Tech RSS Feed Readers. What Should you Know about them?

Patrick Jones, Tech Times

I'm a huge fan of RSS feed readers. I first got hooked more than a decade ago and was devastated when Google killed Google Reader, and with it the popularity of RSS.

And that's a shame, because RSS has gone from strength to strength! Finally, there's been some love shown to this format with Google's last update, which makes things interesting for RSS.

But first, in case you haven't the slightest inkling...

What do we mean when we talk about RSS?

As with any truly useful technology, RSS has withstood the test of time and has a history that spans the entire existence of the modern Internet as we know it. RSS was first unleashed on the world in March 1999 as RDF Site Summary created by Netscape. It has since become the RSS we know and love today.

The abbreviation stands for Rich Site Summary and is a way for a user to access the content of many sites at once. How does it do it? Simple. First you need an RSS feed file, which updates with the newest articles and posts a site publishes. Then you need an RSS feed reader - the application, which using the feed subscribes you to a site's content.

Subscribe to twenty sites and you'll receive each new article at the time of publication in a single dashboard. The newest post always sits on top and new entries follow a strict chronological order.

That's it! Simple and efficient. The reason why it's lasted as long as it has.

Why can RSS be useful to you?

Just based on the description you can tell RSS can help straighten out our digital lives. I'm not the only one who gets overwhelmed once in a while (more often than I want) by the sheer volume of information available to me. I follow the news, do research and keep up with professional news. RSS has removed the stress from staying on top of things.

Tech RSS Feed Readers. What Should you Know about them?

Plus, you don't have to use it solely for reading. I have known people to use RSS feed readers to find their new jobs. RSS feed readers don't just work on text sites, but can syndicate posts from podcasts, newsletters, YouTube and other forms of social media. This makes RSS readers a good fit for journalists, writers, marketers and even students.

Now onto the meat of the article!

What you should know about it?

Personally speaking, I have improved my time management considerably after I began using RSS a lot more regularly. My personal choice is Inoreader, because it has some of the best features out there and is made for top performance overall.

I'm very fond of its sleek user interface and how easy it is to streamline your reading. Between the tags, folders and filters, I can easily curate topics that are near and dear to my heart in such a way that I always receive the right headlines. Cut out the fluff and eliminate all the extra time we all spend on scrolling through sites individually or on social media, which is a massive time sink. With Inoreader I can also subscribe to RSS feeds directly on the site page via a Chrome extension.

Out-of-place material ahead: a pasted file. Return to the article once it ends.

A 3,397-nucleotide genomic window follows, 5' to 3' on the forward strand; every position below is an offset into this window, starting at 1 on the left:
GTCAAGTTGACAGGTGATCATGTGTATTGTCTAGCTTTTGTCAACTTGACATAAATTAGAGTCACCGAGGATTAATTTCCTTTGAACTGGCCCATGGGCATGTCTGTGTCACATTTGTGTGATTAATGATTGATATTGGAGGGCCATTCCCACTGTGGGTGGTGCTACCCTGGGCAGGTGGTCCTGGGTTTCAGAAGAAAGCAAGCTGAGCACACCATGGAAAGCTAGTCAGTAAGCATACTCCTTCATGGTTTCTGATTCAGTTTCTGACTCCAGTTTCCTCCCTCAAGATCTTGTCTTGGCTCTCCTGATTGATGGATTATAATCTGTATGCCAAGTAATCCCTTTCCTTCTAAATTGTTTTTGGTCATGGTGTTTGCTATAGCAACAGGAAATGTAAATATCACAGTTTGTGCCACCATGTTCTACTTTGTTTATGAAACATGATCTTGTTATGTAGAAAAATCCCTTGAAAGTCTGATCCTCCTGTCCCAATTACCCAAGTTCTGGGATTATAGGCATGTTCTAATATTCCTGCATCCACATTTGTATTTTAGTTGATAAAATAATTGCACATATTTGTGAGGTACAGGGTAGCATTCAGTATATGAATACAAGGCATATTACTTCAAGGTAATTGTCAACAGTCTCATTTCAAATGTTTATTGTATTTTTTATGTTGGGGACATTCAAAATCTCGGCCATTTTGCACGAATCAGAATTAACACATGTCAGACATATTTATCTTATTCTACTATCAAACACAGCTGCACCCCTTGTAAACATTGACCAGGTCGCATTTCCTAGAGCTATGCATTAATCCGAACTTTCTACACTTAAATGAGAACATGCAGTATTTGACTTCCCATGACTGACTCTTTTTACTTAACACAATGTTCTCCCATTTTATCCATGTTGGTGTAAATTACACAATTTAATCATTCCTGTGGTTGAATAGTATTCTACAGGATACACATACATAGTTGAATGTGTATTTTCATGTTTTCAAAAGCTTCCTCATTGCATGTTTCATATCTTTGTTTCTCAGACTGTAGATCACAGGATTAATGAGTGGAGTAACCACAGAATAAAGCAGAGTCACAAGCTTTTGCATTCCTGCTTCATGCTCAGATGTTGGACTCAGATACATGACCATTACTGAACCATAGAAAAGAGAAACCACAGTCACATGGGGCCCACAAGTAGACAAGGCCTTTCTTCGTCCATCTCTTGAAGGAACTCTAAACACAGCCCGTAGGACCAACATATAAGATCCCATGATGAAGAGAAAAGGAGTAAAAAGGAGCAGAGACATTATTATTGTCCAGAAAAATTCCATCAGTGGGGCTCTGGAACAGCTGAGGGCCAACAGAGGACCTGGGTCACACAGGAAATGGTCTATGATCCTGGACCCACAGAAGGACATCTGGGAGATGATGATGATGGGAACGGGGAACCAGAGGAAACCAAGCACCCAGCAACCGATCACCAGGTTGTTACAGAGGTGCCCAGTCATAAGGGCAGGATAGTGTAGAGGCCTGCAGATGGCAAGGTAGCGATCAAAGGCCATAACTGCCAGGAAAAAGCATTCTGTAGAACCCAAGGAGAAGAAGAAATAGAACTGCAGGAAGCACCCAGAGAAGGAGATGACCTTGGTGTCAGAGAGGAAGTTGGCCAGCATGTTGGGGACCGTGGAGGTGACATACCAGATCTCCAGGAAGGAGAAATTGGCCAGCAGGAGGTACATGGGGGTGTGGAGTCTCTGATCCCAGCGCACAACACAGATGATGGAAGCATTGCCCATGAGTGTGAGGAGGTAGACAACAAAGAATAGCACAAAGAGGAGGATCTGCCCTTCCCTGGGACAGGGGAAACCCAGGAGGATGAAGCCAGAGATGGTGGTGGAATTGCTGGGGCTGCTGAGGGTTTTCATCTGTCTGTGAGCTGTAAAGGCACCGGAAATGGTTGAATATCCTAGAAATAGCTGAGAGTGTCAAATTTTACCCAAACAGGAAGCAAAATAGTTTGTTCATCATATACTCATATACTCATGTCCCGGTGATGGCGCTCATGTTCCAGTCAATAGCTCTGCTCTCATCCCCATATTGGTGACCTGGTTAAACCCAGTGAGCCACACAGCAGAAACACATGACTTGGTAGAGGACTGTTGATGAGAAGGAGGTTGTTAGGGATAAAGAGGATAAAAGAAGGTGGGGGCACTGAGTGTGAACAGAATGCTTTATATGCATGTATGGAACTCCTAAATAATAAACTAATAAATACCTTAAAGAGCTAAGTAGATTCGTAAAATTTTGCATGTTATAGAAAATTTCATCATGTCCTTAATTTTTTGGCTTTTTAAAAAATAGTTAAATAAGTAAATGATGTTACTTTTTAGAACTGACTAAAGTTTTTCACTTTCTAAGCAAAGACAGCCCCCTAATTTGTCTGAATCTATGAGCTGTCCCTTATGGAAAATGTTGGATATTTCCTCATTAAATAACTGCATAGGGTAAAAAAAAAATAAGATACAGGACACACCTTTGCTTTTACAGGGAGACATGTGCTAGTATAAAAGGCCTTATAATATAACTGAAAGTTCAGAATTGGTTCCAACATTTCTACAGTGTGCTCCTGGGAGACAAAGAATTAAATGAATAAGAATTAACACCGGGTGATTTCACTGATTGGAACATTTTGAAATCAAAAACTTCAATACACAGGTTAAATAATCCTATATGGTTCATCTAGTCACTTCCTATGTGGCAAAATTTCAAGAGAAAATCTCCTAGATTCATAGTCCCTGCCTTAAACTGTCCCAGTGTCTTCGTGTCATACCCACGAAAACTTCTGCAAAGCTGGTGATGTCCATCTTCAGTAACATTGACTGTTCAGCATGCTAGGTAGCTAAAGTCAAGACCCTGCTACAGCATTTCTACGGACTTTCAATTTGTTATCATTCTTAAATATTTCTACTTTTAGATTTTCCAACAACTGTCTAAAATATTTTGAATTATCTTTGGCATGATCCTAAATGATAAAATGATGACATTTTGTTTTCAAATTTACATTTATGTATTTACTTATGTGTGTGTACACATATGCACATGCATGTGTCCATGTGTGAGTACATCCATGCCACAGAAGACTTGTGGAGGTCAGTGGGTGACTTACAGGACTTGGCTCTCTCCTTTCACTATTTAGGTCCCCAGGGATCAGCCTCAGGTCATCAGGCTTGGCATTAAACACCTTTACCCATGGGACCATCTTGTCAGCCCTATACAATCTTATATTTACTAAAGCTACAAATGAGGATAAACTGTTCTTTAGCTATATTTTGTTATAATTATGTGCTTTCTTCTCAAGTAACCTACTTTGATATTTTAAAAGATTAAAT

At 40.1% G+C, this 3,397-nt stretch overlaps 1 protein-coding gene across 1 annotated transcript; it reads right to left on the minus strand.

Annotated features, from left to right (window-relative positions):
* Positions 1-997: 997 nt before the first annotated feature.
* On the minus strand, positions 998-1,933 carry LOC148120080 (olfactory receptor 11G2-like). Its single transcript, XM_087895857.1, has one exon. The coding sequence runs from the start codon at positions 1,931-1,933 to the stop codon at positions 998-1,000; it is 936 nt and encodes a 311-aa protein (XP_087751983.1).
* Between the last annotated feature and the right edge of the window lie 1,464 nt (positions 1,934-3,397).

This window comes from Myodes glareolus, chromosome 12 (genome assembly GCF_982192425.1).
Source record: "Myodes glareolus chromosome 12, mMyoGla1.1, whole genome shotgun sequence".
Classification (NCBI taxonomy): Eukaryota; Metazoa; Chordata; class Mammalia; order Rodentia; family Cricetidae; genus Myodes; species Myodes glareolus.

Add to that possible integration with other applications whether that's built in (Inoreader supports YouTube and Twitter for instance) or through services like Zapier and IFTTT. Then the sky's the limit in how you automate and save time for yourself.

You can find the best resources

Outside of the sheer convenience, RSS feed readers today have gone beyond just syndicating posts and articles by introducing discovery zones and internal search. It's definitely a popular feature to have with both Feedly and Inoreader leading the pack here.

Inoreader presents users with top feeds, which are determined by user subscriber numbers - that means whatever you see is rated useful and valuable by thousands of users. Additionally, you have sites organized by topics ranging from business to top news to technology. In each big category, you also see currently trending smaller topics that refine your search.

If you need that extra push, when researching this is it!

You can collaborate with other people

A more recent trend from the past two years is the move towards collaboration. The Old Reader is designed with a sense of community in mind with how users can share what they read to friends and other connections.

Inoreader has definitely taken the collaborative aspect in a professional direction. Its Team feature allows small companies to consolidate their research and reading into a single place that serves a common goal. You also don't have to go through additional apps like Slack or Telegram to share an article, and then have it buried under a lot of texts.

Your team board has only space for shared articles and are under the management of a single person.

You can use a free plan

Perhaps I had you scratching your head about the price tag for all of these features. Yes, the more advanced features cost some money and are typically popular with small businesses. Individuals still get a pretty good service, if they stick to the free plans available. Nearly every RSS feed reader has a free version meant for regular consumption.

You still get a search function for your feeds and some customization. To continue using Inoreader as a prime example, you have a maximum of 150 feeds available - more than you could ever need outside of professional responsibilities. You can highlight keywords in the articles as well as save important posts on Evernote, OneNote, Pocket, Google Drive and Dropbox. You definitely have a range of options to make your RSS reader experience truly remarkable without spending a single dollar. Most of the basic filters are also available at this price point.

The same can be said for other RSS readers. However, be prepared for some variations in what you get in the free versions.

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